Anthem Prepared to Settle Data Breach Lawsuit for Record $115 Million



Anthem has reached a settlement to resolve the multidistrict class action litigation relating to a 2015 cyber attack against the company that exposed the personal information of more than 78 million people. This could be the largest data breach settlement in history if approved by the U.S. District Court for the Northern District of California, San Jose Division, which is scheduled to hear a motion for preliminary approval of the settlement on August 17, 2017.

The settlement does not include any finding of wrongdoing, and Anthem has not admitted to any wrongdoing or that any individuals were harmed as a result of the cyber attack. Regardless, the company has agreed to pay a total of $115 million to resolve the litigation. The settlement will benefit class members in a number of ways. When Anthem discovered the cyber attack in 2015, the company offered two years of credit monitoring and identity protection services to all individuals whose data may have been impacted. As part of the settlement, $17 million of the funds will be allocated to pay for an additional two years of credit monitoring and identity protection services. Anthem has also agreed that $15 million of the funds will be allocated to pay actual out-of-pocket costs, up to a set amount, that class members claim they incurred due to the cyber attack.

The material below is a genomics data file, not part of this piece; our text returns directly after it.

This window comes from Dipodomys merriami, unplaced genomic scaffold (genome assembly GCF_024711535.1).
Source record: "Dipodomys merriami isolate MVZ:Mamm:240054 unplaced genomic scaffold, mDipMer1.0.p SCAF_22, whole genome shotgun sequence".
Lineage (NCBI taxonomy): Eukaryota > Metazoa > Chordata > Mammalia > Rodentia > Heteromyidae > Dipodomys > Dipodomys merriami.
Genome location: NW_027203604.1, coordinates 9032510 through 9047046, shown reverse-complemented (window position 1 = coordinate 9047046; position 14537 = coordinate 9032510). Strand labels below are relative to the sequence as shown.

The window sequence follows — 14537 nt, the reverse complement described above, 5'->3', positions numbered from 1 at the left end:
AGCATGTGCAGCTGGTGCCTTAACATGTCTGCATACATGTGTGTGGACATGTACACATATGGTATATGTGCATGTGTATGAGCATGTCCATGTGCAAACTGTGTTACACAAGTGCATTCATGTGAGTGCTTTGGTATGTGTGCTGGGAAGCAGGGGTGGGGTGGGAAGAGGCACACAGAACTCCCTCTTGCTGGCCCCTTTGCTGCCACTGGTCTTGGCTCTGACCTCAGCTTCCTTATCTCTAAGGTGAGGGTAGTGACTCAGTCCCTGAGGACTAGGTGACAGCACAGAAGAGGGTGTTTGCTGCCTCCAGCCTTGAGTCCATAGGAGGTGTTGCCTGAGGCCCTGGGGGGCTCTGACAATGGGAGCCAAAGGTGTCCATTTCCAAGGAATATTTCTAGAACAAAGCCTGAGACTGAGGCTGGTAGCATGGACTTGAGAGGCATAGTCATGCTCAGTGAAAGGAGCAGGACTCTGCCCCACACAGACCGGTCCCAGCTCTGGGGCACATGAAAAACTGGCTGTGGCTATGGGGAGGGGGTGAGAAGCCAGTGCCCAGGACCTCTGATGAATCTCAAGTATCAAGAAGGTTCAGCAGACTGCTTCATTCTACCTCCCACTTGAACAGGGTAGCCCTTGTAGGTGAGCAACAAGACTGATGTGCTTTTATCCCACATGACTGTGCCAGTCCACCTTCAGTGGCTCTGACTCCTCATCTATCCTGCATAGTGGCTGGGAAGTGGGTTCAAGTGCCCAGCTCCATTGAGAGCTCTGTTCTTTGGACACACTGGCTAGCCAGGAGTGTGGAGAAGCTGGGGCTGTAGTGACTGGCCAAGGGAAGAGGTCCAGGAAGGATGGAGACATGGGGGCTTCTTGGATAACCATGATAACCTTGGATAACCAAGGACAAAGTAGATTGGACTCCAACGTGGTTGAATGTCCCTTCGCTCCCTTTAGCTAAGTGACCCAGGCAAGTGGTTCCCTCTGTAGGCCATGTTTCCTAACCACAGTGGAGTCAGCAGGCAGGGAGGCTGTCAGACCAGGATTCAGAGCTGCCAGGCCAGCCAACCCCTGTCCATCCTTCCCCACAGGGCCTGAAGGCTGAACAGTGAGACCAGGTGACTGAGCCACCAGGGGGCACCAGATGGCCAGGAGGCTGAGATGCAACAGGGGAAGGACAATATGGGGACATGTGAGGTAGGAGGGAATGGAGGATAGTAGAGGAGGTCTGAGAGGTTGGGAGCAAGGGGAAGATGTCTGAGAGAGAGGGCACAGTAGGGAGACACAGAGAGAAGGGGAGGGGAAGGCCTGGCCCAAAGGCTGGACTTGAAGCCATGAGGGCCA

Class members who already have credit services can submit a claim to receive alternative cash compensation instead of receiving the credit services provided by the settlement. The aggregate sum of alternative compensation has been capped at $13 million of the funds with an individual cap of no more than $50 per person.

Finally, Anthem has agreed to implement additional protections over the next three years. These changes include implementing data retention periods, strict access requirements, and mandatory information security training for all associates and annual IT security risk assessments. The settlement further requires Anthem to allocate a certain amount of funds for information security and increase its funding for every additional 5,000 users if Anthem increases its users by more than 10 percent, whether by acquisition or growth.

Related Practices:   Healthcare Law

Related Attorney:   Lani M. Dornfeld